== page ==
How do you know the radicals?

Oh. Can you give some useful example? Never heard about this and sounds really good.

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All have the reading of そ

If you see that element on the right hand side, you should guess そ


Are you asking if there are distinct kanji that share all of their parts? In fact, not all are unique. For example, you can arrange the kanji parts 口 and 貝 in two different ways to get two different kanji: 唄 and 員.

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And they don’t really distinguish between the positions in the mnemonics

A clam with a mouth is a member of the invertebrate family. Yes, clams do have mouths. They are also proud members of the invertebrate family and are probably the most nationalistic of all invertebrates.

Use your mouth to sing and a clam shell to stroke your shamisen, and you’ll be performing a shamisen song just like that! Yes, it’s that easy. Just go find a clam shell, open your mouth, and you’ll be singing one too in no time!

But the latter one is a level 60 kanji… so if you need the mnemonic to remember 員 at that point, you’re probably in trouble anyway.

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First of all it only works with onyomi. This has to do with Chinese/Japanese history which I’m not going to go into. Anyway…

You should know 工 (construction) which can be read as こう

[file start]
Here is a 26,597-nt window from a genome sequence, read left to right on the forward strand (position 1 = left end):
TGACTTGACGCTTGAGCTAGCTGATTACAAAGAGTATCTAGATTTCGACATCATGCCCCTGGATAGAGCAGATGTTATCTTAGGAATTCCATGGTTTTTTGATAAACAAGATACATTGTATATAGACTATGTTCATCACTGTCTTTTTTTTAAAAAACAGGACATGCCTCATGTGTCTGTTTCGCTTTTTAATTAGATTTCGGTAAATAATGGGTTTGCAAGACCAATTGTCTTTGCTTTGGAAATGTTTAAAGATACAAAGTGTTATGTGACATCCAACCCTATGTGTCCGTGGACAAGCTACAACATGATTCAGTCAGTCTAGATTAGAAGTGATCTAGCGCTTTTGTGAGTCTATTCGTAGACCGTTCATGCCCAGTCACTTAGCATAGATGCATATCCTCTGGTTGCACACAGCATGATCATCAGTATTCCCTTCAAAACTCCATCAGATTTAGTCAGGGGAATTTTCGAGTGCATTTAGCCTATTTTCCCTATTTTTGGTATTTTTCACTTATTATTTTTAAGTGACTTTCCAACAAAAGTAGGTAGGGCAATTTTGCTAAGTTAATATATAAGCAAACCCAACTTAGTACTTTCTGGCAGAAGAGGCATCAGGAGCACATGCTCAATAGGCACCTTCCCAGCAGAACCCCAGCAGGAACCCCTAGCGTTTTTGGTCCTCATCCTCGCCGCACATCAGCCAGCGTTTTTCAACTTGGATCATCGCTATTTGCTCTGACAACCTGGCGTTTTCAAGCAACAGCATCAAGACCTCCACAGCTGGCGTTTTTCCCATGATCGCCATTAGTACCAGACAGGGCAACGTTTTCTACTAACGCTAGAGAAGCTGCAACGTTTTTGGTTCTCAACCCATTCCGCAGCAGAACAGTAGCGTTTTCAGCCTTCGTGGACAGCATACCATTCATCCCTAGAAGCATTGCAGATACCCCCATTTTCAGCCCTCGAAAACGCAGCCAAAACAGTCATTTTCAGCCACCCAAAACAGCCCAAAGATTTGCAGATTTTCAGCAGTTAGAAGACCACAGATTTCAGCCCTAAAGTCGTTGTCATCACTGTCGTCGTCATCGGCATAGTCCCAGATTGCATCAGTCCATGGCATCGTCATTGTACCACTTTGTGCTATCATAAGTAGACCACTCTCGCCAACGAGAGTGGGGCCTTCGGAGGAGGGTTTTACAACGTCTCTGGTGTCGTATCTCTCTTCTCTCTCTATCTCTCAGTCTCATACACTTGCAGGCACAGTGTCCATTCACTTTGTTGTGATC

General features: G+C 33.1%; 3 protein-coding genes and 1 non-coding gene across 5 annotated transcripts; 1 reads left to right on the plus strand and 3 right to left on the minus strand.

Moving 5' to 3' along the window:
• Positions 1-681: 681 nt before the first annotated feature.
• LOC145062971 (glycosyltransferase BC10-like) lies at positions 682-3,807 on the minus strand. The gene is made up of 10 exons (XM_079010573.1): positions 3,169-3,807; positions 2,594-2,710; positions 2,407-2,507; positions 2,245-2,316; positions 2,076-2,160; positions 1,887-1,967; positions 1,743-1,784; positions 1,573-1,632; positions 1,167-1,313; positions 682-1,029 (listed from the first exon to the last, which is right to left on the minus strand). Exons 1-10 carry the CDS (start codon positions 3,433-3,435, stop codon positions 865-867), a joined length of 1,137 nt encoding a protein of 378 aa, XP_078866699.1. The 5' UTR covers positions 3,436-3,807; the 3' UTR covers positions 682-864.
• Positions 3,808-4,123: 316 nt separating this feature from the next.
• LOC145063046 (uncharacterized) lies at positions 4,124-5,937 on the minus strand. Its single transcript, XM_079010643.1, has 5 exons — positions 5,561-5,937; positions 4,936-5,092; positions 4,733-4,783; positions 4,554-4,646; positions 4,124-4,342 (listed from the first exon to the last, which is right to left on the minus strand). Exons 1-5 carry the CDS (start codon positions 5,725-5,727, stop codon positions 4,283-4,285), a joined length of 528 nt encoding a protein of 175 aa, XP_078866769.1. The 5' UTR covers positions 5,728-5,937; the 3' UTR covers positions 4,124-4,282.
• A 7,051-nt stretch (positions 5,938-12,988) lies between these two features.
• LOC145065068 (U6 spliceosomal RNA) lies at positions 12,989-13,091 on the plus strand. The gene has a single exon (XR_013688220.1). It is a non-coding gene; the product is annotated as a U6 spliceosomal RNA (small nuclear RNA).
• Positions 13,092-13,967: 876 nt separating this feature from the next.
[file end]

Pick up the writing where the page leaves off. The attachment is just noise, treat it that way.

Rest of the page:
功 (achievement)
攻 (aggression)

have 工 as a radical and both also share the こう onyomi reading. Check the radical page for 工 and you’ll see the majority of the kanji have こう as an onyomi reading. Of course, this doesn’t help you with kunyomi, and there are also exceptions you have to watch out for like 式

It’s not something you can rely on, but it’s a neat trick that can help you learn kanji faster, recall the readings more easily, and help you to make an educated guess if you encounter unfamiliar kanji out in the wild.

Here are a few more examples.

Both share the reading どう

Both share the reading せい

Both share the reading しん

You also have to be careful, since these “phonetic radicals” are based off the actual components of the kanji, not the arbitrary radicals wanikani uses. So just because wanikani says some kanji has some radical, that doesn’t mean anything in terms of readings. You have to use your own perception to notice the patterns. Look up “phonetic radicals” or “phonetic components” for more info.


Thank you so much. It’s so super interesting! I have things to research further now! :slight_smile:

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